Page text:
application semantics with specific URL paths on arbitrary servers.
   Doing so inappropriately conflates the identity of the resource (its
   URL) with the capabilities that resource supports, bringing about
   many of the same interoperability problems that [RFC4367] warns of.

   For example, specifying that a "GET to the URL /foo retrieves a bar
   document" is bad practice.  Likewise, specifying "The widget API is
   at the path /bar" violates [RFC7320].

   Instead, applications that use HTTP are encouraged to ensure that
   URLs are discovered at runtime, allowing HTTP-based services to
   describe their own capabilities.  One way to do this is to use typed
   links [RFC5988] to convey the URIs that are in use, as well as the
   semantics of the resources that they identify.  See Section 4.2 for

4.3.1.  Initial URL Discovery

   Generally, a client will begin interacting with a given application
   server by requesting an initial document that contains information
   about that particular deployment, potentially including links to
   other relevant resources.

   Applications that use HTTP SHOULD allow an arbitrary URL to be used
   as that entry point.  For example, rather than specifying "the
   initial document is at "/foo/v1", they should allow a deployment to
   use any URL as the entry point for the application.

   In cases where doing so is impractical (e.g., it is not possible to
   convey a whole URL, but only a hostname) applications that use HTTP
   MAY define a well-known URL [RFC5785] as an entry point.

4.3.2.  URL Schemes

   Applications that use HTTP will typically use the "http" and/or
   "https" URL schemes. "https" is preferred to mitigate pervasive
   monitoring attacks [RFC7258].

   However, application-specific schemes can be defined as well.

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   When defining an URL scheme for an application using HTTP, there are
   a number of tradeoffs and caveats to keep in mind:

   o  Unmodified Web browsers will not support the new scheme.  While it
      is possible to register new URL schemes with Web browsers (e.g.
      registerProtocolHandler() in [HTML5] Section, as well as
      several proprietary approaches), support for these mechanisms is
      not shared by all browsers, and their capabilities can vary.

   o  Likewise, existing non-browser clients, intermediaries, servers
      and associated software will not recognise the new scheme, and
      might fail to operate.  For example, a client library might fail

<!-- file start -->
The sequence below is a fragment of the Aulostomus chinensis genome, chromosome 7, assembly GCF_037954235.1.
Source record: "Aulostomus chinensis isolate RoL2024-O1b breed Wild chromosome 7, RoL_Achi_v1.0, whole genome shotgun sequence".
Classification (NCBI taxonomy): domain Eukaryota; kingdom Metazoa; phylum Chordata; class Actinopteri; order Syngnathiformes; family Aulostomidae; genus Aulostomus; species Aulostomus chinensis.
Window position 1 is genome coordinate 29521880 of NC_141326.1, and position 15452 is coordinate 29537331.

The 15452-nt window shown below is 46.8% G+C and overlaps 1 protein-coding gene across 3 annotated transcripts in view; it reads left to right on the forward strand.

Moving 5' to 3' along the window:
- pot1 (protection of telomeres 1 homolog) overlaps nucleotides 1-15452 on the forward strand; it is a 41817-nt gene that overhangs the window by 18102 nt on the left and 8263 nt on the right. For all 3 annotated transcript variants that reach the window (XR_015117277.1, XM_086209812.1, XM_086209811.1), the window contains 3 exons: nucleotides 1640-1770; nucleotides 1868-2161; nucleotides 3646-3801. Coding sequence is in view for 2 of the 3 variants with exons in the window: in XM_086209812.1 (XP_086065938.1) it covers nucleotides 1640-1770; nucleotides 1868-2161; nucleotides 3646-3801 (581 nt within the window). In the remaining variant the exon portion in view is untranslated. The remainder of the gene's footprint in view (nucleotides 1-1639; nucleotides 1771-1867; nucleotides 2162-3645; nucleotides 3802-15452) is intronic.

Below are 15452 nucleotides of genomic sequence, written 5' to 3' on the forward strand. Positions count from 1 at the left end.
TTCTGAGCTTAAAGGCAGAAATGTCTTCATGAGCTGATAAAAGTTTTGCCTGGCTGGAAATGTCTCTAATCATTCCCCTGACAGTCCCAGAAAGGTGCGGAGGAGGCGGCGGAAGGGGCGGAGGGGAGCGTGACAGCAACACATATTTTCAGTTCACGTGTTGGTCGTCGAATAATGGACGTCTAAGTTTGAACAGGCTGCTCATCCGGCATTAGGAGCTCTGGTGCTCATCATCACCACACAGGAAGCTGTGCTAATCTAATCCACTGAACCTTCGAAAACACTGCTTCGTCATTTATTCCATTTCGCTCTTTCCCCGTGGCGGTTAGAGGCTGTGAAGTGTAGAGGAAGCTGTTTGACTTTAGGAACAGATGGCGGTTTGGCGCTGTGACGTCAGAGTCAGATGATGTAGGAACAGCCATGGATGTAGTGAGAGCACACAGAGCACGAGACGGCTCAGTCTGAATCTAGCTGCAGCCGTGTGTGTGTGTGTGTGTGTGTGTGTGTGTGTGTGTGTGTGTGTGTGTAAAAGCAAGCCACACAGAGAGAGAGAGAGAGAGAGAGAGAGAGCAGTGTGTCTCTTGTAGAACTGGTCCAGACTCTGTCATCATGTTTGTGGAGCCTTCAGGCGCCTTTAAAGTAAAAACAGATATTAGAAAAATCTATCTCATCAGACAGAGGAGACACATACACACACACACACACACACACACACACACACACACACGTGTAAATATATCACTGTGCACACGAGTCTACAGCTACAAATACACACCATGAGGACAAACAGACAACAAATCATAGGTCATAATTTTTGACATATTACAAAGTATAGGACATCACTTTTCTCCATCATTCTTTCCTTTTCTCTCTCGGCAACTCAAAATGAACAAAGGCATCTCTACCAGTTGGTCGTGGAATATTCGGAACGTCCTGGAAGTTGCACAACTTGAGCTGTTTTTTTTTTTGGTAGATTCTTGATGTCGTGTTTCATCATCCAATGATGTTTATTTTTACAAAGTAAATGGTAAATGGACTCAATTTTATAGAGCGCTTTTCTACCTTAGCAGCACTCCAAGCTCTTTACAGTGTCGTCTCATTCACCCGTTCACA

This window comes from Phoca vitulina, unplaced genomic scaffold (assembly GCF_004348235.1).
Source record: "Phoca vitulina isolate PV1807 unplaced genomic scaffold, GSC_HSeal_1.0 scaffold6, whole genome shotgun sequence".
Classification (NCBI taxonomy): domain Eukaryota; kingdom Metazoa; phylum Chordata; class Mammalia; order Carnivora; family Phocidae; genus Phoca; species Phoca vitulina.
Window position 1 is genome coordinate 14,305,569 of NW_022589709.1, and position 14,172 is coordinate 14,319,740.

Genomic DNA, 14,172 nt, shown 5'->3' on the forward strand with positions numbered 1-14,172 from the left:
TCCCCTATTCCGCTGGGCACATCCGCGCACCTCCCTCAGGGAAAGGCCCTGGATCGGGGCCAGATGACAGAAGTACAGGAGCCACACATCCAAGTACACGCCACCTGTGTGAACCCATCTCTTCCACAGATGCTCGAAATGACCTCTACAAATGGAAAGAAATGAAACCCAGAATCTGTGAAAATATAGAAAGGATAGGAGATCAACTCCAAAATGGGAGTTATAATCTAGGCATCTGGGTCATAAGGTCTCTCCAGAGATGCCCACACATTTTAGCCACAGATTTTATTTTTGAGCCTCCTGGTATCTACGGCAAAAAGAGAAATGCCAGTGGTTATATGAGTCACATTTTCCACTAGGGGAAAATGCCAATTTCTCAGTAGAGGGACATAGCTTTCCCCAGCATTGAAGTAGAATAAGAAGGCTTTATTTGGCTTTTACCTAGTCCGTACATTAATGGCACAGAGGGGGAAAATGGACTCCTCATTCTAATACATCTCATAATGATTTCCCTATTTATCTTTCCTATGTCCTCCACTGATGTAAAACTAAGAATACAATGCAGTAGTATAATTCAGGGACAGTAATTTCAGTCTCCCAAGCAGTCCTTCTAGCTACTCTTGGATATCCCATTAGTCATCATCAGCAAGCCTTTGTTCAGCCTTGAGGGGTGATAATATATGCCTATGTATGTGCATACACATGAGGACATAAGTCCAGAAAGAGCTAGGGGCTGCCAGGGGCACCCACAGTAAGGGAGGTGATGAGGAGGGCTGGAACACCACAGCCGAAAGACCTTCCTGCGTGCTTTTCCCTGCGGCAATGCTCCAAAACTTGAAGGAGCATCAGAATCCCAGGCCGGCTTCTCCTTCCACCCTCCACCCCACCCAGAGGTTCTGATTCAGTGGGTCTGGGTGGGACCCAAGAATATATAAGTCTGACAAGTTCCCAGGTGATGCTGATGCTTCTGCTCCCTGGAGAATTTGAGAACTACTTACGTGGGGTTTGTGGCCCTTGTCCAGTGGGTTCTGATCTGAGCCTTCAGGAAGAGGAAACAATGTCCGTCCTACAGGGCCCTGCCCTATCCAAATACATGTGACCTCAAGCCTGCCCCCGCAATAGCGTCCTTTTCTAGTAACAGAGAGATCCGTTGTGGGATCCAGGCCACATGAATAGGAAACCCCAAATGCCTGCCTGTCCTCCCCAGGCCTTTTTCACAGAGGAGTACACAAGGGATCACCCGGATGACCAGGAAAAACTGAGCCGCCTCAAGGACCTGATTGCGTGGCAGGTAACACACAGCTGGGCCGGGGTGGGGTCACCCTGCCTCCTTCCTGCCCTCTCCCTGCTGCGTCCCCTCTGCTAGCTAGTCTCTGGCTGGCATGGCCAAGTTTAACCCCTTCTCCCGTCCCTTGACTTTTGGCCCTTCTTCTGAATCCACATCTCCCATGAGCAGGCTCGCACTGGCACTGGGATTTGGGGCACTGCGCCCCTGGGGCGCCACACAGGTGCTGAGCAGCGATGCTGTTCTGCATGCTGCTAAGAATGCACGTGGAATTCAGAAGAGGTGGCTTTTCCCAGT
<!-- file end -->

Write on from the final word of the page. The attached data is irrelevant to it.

to dispatch the request; a cache might refuse to store the
      response, and a proxy might fail to forward the request.

   o  Because URLs occur in and are generated in HTTP artefacts
      commonly, often without human intervention (e.g., in the
      "Location" header), it can be difficult to assure that the new
      scheme is used consistently.

   o  The resources identified by the new scheme will still be available
      with "http" and/or "https" URLs to clients.  While it is possible
      to define the relationship between these resources in the new
      scheme's specification, existing HTTP software (such as clients,
      caches, intermediaries and servers) will not be available, so
      there is a danger of confusion when the "wrong" URL is used.

   o  Features that rely upon the URL's origin [RFC6454], such as the
      Web's same-origin policy, will be impacted by a change of scheme.

   o  HTTP-specific features such as cookies [RFC6265], authentication
      [RFC7235], caching [RFC7234], and CORS [FETCH] might or might not
      work correctly, depending on how they are defined and implemented.
      Generally, they are designed and implemented with an assumption
      that the URL will always be "http" or "https".

   o  Web features that require a secure context
      [W3C.CR-secure-contexts-20160915] will likely treat a new scheme
      as insecure.

   See [RFC7595] for more information about minting new URL schemes.

4.3.3.  Transport Ports

   Applications that use HTTP SHOULD use the default port for the URL
   scheme in use.  If it is felt that networks might need to distinguish
   the application's traffic for operational reasons, it MAY register a
   separate port, but be aware that this has privacy implications for

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   that protocol's users.  The impact of doing so MUST be documented in
   Security Considerations.

   See [RFC7605] for further guidance.

4.4.  HTTP Methods

   Applications that use HTTP MUST confine themselves to using
   registered HTTP methods such as GET, POST, PUT, DELETE, and PATCH.

   New HTTP methods are rare; they are required to be registered with
   IETF Review (see [RFC7232]), and are also required to be _generic_.
   That means that they need to be potentially applicable to all
   resources, not just those of one application.

   While historically some applications (e.g., [RFC4791]) has defined
   non-generic methods, [RFC7231] now forbids this.

   When it is believed that a new method is required, authors are
   encouraged to engage with the HTTP community early, and document
   their proposal as a separate HTTP extension, rather than as part of
   an application's specification.

4.5.  HTTP Status Codes

   Applications that use HTTP MUST only use registered HTTP status

   As with methods, new HTTP status codes are rare, and required (by
   [RFC7231]) to be registered with IETF review.  Similarly, HTTP status
   codes are generic; they are required (by [RFC7231]) to be potentially
   applicable to all resources, not just to those of one application.